The interwar years were some of the most turbulent in the history of Britain. Given the strong trade and diplomatic links between Britain and the rest of Europe and North America, the former’s economic stability depended on several external factors. The Great Depression that struck the United States in 1929 had repercussions across Europe. The mass unemployment witnessed in Britain during this period is not merely a coincidence.  On the political front the rise of the Nazi Party in Germany gave rise to distrust and apprehensions of war.  In this respect, the social history of interwar Britain is one highly influenced by unravelling economic and geo-political conditions.  To go with widespread unemployment there were also conflicts across class lines.  The General Strike and the hunger marches that were witnessed during this period were expressions of public frustration.  Although the national government was outwardly sympathetic to public angst, and on occasion participated . . . Read More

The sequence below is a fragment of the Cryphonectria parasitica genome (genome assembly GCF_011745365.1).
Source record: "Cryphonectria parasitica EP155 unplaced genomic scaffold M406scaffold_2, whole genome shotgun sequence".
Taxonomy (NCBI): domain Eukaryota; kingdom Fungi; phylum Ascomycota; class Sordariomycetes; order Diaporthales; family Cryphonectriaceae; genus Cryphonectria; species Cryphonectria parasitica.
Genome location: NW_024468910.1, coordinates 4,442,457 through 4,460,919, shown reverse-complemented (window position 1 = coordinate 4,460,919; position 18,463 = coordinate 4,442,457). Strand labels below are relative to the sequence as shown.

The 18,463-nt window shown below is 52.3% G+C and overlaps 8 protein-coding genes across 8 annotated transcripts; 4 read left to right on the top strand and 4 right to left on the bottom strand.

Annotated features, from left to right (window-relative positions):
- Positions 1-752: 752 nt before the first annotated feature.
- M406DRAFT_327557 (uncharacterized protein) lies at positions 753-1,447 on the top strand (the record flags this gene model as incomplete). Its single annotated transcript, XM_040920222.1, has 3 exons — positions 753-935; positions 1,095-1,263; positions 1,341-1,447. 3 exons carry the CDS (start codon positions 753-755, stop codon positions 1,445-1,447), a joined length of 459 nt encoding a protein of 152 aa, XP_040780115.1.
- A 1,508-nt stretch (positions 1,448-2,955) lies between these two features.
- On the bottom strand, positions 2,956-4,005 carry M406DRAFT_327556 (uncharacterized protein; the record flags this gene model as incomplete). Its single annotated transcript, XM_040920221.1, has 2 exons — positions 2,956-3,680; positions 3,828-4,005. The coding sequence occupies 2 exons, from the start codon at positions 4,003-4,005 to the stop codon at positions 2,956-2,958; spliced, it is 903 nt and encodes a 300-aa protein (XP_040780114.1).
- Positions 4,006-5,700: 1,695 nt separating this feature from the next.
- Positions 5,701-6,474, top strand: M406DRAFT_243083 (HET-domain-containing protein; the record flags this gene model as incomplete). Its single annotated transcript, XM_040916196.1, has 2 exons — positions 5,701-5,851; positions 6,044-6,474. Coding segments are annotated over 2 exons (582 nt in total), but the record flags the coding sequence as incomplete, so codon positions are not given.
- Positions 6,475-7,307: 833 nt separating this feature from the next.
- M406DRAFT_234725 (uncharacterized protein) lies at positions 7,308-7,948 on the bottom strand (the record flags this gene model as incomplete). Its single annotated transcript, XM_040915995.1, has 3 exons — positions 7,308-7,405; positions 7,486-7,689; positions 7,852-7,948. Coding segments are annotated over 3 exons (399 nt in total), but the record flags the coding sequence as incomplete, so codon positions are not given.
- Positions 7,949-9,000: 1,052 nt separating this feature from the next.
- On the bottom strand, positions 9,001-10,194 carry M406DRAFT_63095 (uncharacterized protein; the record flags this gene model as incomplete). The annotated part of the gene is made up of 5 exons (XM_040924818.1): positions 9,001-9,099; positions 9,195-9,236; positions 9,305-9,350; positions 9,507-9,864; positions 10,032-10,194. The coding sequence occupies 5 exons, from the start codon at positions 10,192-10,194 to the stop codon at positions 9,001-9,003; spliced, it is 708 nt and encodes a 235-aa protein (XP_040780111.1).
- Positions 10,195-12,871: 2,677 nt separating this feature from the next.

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Did women have an impact on American political culture through nineteenth century?